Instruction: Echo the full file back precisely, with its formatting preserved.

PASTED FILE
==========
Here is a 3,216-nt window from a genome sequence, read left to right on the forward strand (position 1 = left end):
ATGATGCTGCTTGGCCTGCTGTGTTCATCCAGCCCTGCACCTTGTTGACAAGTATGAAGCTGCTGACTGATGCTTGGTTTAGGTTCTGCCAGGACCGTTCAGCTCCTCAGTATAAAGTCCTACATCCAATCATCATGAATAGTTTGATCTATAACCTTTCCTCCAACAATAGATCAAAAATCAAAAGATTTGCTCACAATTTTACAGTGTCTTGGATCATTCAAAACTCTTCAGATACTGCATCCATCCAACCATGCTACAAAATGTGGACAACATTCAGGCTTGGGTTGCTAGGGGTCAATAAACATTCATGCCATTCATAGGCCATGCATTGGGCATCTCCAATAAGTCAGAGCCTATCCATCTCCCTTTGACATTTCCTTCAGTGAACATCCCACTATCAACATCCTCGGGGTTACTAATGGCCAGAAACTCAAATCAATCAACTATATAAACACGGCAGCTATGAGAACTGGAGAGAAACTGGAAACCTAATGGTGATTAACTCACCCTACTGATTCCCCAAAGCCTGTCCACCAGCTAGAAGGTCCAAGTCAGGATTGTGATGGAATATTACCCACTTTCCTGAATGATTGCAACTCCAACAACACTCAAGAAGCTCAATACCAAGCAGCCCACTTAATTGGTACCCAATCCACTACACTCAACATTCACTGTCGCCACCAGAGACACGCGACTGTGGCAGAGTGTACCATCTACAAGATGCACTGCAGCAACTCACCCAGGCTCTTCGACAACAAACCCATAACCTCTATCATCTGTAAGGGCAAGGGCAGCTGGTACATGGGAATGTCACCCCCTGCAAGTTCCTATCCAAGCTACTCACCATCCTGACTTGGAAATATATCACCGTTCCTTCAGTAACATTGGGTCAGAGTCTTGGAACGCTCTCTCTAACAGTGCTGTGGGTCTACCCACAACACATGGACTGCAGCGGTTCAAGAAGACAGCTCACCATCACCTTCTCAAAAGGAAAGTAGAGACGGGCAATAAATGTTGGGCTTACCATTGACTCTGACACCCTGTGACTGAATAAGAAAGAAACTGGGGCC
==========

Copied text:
Here is a 3,216-nt window from a genome sequence, read left to right on the forward strand (position 1 = left end):
ATGATGCTGCTTGGCCTGCTGTGTTCATCCAGCCCTGCACCTTGTTGACAAGTATGAAGCTGCTGACTGATGCTTGGTTTAGGTTCTGCCAGGACCGTTCAGCTCCTCAGTATAAAGTCCTACATCCAATCATCATGAATAGTTTGATCTATAACCTTTCCTCCAACAATAGATCAAAAATCAAAAGATTTGCTCACAATTTTACAGTGTCTTGGATCATTCAAAACTCTTCAGATACTGCATCCATCCAACCATGCTACAAAATGTGGACAACATTCAGGCTTGGGTTGCTAGGGGTCAATAAACATTCATGCCATTCATAGGCCATGCATTGGGCATCTCCAATAAGTCAGAGCCTATCCATCTCCCTTTGACATTTCCTTCAGTGAACATCCCACTATCAACATCCTCGGGGTTACTAATGGCCAGAAACTCAAATCAATCAACTATATAAACACGGCAGCTATGAGAACTGGAGAGAAACTGGAAACCTAATGGTGATTAACTCACCCTACTGATTCCCCAAAGCCTGTCCACCAGCTAGAAGGTCCAAGTCAGGATTGTGATGGAATATTACCCACTTTCCTGAATGATTGCAACTCCAACAACACTCAAGAAGCTCAATACCAAGCAGCCCACTTAATTGGTACCCAATCCACTACACTCAACATTCACTGTCGCCACCAGAGACACGCGACTGTGGCAGAGTGTACCATCTACAAGATGCACTGCAGCAACTCACCCAGGCTCTTCGACAACAAACCCATAACCTCTATCATCTGTAAGGGCAAGGGCAGCTGGTACATGGGAATGTCACCCCCTGCAAGTTCCTATCCAAGCTACTCACCATCCTGACTTGGAAATATATCACCGTTCCTTCAGTAACATTGGGTCAGAGTCTTGGAACGCTCTCTCTAACAGTGCTGTGGGTCTACCCACAACACATGGACTGCAGCGGTTCAAGAAGACAGCTCACCATCACCTTCTCAAAAGGAAAGTAGAGACGGGCAATAAATGTTGGGCTTACCATTGACTCTGACACCCTGTGACTGAATAAGAAAGAAACTGGGGCC